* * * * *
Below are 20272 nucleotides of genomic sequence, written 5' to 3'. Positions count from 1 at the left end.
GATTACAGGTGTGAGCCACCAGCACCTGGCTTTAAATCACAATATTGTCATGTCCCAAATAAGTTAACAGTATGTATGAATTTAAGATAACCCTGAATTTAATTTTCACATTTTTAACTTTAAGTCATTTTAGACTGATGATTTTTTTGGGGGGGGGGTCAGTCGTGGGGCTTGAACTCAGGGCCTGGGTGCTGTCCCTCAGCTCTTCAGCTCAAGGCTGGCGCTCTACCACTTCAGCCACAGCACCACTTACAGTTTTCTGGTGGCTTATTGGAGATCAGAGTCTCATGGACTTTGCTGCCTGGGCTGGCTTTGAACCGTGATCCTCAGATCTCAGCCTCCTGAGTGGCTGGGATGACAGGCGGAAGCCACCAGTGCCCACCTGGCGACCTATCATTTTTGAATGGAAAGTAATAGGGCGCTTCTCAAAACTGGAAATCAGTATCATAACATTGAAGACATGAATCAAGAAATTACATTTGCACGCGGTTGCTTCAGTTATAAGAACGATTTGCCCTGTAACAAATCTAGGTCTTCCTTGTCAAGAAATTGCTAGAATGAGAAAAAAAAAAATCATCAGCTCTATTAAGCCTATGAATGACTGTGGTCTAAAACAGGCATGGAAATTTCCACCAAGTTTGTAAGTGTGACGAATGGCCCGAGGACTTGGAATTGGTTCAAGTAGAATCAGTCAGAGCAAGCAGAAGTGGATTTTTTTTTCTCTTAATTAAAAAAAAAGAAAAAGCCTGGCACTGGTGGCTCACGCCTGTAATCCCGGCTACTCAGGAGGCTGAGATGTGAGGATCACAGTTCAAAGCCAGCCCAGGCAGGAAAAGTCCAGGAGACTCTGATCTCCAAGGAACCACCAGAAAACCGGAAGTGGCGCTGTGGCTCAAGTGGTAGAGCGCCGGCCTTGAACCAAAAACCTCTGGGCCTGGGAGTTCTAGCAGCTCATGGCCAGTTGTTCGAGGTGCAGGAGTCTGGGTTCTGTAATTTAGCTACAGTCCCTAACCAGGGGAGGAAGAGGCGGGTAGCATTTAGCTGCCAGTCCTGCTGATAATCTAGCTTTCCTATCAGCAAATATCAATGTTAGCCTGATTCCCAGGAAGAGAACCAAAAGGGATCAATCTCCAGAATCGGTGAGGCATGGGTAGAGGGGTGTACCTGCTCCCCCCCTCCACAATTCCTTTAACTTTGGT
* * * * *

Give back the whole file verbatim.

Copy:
Below are 20272 nucleotides of genomic sequence, written 5' to 3'. Positions count from 1 at the left end.
GATTACAGGTGTGAGCCACCAGCACCTGGCTTTAAATCACAATATTGTCATGTCCCAAATAAGTTAACAGTATGTATGAATTTAAGATAACCCTGAATTTAATTTTCACATTTTTAACTTTAAGTCATTTTAGACTGATGATTTTTTTGGGGGGGGGGTCAGTCGTGGGGCTTGAACTCAGGGCCTGGGTGCTGTCCCTCAGCTCTTCAGCTCAAGGCTGGCGCTCTACCACTTCAGCCACAGCACCACTTACAGTTTTCTGGTGGCTTATTGGAGATCAGAGTCTCATGGACTTTGCTGCCTGGGCTGGCTTTGAACCGTGATCCTCAGATCTCAGCCTCCTGAGTGGCTGGGATGACAGGCGGAAGCCACCAGTGCCCACCTGGCGACCTATCATTTTTGAATGGAAAGTAATAGGGCGCTTCTCAAAACTGGAAATCAGTATCATAACATTGAAGACATGAATCAAGAAATTACATTTGCACGCGGTTGCTTCAGTTATAAGAACGATTTGCCCTGTAACAAATCTAGGTCTTCCTTGTCAAGAAATTGCTAGAATGAGAAAAAAAAAAATCATCAGCTCTATTAAGCCTATGAATGACTGTGGTCTAAAACAGGCATGGAAATTTCCACCAAGTTTGTAAGTGTGACGAATGGCCCGAGGACTTGGAATTGGTTCAAGTAGAATCAGTCAGAGCAAGCAGAAGTGGATTTTTTTTTCTCTTAATTAAAAAAAAAGAAAAAGCCTGGCACTGGTGGCTCACGCCTGTAATCCCGGCTACTCAGGAGGCTGAGATGTGAGGATCACAGTTCAAAGCCAGCCCAGGCAGGAAAAGTCCAGGAGACTCTGATCTCCAAGGAACCACCAGAAAACCGGAAGTGGCGCTGTGGCTCAAGTGGTAGAGCGCCGGCCTTGAACCAAAAACCTCTGGGCCTGGGAGTTCTAGCAGCTCATGGCCAGTTGTTCGAGGTGCAGGAGTCTGGGTTCTGTAATTTAGCTACAGTCCCTAACCAGGGGAGGAAGAGGCGGGTAGCATTTAGCTGCCAGTCCTGCTGATAATCTAGCTTTCCTATCAGCAAATATCAATGTTAGCCTGATTCCCAGGAAGAGAACCAAAAGGGATCAATCTCCAGAATCGGTGAGGCATGGGTAGAGGGGTGTACCTGCTCCCCCCCTCCACAATTCCTTTAACTTTGGT